Posted: 01/22/2010


Caprica, Premiering On Syfy January 22


by Laura Tucker

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I’m not always the biggest fan of science fiction, but throw in some futuristic technology and great drama, and I’m all over it. That’s exactly what we have with Syfy’s newest science-fiction drama, Caprica.

Not that it’s completely Jetsons-like, though. While the teenagers escape to virtual nightclubs via “holabands,” the wealthy have robots as butlers, and the minority is a race from another planet, the men walk around in suits at all times and wear fedoras, and the women aren’t wearing clothing from the 40s, but they also aren’t wearing much that exposes the skin or is tight-fitting.

The story starts out as three teenaged friends are visiting a viral nightclub where everything goes, from sex to violence. It’s like a virtual rave. They access through Holabands, but there isn’t really just three of them. It’s more like 3-1/2. Zoe Graystone (Alessandra Torresani) seems to be as much of a technology whiz as her father Daniel (Eric Stoltz). While he created the Holabands, she has figured out how to take all the data of herself that exists in school records, phone records, etc., and use it to create a virtual self that only exists when she’s using the holabands.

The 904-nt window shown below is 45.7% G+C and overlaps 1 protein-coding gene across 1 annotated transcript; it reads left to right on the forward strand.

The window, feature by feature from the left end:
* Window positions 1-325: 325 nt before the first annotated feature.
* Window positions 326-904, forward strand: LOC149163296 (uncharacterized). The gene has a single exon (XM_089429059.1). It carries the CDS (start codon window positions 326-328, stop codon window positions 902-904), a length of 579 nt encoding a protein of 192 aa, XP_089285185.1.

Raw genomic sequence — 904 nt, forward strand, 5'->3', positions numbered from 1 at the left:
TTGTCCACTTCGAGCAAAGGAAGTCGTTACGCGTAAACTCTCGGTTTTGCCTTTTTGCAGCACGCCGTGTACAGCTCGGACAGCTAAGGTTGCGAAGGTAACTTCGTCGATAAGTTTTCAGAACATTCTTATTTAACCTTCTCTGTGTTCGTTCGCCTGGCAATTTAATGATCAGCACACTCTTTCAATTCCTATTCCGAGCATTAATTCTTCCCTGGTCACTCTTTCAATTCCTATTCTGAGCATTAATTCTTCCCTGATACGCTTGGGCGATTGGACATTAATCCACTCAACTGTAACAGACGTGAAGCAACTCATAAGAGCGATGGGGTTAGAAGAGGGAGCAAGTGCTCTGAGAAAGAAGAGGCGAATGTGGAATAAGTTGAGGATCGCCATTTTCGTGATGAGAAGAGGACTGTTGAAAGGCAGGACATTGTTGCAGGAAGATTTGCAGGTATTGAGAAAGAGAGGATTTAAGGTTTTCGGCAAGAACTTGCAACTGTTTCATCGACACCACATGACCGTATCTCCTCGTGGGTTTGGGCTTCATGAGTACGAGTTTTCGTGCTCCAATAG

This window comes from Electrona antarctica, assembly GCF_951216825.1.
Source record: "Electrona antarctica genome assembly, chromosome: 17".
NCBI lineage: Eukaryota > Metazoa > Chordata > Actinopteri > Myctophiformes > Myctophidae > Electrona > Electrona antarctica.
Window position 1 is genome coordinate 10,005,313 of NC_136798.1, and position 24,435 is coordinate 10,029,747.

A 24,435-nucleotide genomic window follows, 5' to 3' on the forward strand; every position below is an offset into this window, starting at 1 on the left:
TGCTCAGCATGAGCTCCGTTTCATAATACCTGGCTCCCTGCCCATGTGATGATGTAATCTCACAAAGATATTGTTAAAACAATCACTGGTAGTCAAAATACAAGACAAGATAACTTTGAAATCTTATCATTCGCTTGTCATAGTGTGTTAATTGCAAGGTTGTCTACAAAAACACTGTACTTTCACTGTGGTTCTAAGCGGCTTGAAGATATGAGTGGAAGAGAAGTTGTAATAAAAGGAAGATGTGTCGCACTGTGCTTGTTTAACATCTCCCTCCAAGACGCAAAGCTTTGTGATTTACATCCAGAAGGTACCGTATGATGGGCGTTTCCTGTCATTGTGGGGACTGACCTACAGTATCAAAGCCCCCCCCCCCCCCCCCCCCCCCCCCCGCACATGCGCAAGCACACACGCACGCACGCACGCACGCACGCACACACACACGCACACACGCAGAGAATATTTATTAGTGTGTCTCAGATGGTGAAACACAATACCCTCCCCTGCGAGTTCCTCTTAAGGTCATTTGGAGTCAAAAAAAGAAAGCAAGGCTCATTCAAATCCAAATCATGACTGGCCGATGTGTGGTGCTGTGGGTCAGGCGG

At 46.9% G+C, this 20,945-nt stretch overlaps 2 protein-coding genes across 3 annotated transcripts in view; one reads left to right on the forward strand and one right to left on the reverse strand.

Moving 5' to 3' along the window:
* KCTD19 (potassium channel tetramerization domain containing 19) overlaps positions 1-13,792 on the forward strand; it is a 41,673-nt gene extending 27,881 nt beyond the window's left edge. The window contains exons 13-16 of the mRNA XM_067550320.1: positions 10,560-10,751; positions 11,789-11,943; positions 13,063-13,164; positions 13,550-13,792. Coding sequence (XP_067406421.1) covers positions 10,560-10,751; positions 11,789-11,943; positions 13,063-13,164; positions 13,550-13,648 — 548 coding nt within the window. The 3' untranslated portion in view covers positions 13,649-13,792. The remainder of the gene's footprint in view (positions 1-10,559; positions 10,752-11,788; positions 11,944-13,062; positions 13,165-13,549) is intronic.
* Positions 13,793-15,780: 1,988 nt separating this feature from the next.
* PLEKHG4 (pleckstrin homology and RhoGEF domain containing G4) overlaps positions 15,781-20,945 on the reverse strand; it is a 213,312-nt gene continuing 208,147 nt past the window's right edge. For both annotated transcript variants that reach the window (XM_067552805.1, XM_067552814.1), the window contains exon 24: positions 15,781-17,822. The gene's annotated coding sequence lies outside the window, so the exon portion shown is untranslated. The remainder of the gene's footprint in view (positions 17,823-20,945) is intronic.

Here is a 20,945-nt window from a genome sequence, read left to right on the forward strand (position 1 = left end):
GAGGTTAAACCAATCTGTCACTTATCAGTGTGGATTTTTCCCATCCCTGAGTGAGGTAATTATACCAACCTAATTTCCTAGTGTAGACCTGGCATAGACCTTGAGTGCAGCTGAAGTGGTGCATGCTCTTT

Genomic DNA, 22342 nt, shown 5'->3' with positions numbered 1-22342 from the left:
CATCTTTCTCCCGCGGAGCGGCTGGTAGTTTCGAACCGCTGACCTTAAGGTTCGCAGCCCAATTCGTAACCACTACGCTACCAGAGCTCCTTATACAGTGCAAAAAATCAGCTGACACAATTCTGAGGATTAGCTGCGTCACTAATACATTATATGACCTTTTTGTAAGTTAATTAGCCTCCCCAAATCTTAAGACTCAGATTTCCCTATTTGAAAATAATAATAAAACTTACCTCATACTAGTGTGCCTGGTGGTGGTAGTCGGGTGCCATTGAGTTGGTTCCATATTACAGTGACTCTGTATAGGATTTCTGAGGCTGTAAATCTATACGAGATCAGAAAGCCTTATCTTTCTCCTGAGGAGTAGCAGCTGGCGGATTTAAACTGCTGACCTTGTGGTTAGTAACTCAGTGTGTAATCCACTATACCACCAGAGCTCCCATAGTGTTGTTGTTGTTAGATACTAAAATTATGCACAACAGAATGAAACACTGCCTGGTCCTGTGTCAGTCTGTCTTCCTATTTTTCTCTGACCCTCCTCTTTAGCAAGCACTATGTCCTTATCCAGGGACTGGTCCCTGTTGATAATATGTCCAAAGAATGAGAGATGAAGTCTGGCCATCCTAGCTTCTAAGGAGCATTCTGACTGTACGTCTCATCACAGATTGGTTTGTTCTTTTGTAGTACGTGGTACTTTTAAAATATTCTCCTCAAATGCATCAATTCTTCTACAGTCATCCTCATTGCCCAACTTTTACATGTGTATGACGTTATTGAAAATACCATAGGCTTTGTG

In Caprica, there seems to be a non-appreciation for organized religion. Solidarity of One believes that there is only one omnipotent god. Because it is so frowned upon, no one freely admits to believing in this. Zoe and her friends are secretly part of Solidarity of One and have a secret plan to escape and board a train to carry out the plan. Her friend Lacy (Magda Apanowicz) backs out at the last minute, and when an explosion hits the train, she’s left as the only survivor between the three friends.

Well, almost. Zoe’s avatar that she created in the virtual world still exists, but only Lacy knows about it. Daniel runs into Joseph Adama (Esai Morales) who lost his wife and daughter on the train, and the two fathers bond over losing their daughters. Joseph is a lawyer, originally from the planet Tauron. To obtain this law education, though, he had to more or less sell his soul to the devil, the head of a mob. The man holds that over Joseph’s head to get him to do numerous unpleasant tasks.

Once Daniel discovers Zoe’s avatar, it calls into question what constitutes a person. Is it their physical body as it exists in our world? Is it the essence of who they are, such as their individual combination of interests, or is it their soul? It all becomes very existential. This is what’s behind the drama in the series, making it more than just science fiction.

Laura Tucker is the webmaster of Reality Shack and its accompanying Reality Shack Blog, provides reviews at Viewpoints, and provides entertainment news pieces at Gather. She is also an Associate Instructor and 2nd dan black belt in tae kwon do with South Elgin Martial Arts. Laura can be reached at

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